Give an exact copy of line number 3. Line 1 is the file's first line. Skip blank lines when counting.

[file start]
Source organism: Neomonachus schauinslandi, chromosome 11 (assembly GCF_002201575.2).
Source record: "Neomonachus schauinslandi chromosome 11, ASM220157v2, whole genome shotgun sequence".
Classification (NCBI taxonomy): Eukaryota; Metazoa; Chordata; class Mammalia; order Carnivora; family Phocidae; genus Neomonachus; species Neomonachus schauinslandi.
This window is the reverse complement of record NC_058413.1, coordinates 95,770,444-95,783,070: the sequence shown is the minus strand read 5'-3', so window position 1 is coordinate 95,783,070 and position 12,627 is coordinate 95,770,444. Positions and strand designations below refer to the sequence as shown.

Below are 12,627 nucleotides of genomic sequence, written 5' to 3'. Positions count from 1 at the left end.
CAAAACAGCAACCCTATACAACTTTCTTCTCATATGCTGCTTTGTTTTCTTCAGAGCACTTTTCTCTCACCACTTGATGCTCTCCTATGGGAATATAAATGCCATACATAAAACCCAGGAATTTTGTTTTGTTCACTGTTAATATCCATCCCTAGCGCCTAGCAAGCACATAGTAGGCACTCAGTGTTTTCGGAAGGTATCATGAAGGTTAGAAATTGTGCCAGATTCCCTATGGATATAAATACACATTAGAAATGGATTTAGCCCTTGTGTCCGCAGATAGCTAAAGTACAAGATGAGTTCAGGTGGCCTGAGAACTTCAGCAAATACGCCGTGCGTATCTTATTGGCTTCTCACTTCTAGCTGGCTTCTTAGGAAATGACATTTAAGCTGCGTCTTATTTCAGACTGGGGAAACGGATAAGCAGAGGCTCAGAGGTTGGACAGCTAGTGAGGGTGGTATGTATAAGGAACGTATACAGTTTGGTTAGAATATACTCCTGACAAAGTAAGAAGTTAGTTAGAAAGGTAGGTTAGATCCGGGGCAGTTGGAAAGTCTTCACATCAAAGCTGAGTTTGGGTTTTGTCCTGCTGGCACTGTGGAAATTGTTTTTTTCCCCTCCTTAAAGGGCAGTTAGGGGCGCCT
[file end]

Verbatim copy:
Classification (NCBI taxonomy): Eukaryota; Metazoa; Chordata; class Mammalia; order Carnivora; family Phocidae; genus Neomonachus; species Neomonachus schauinslandi.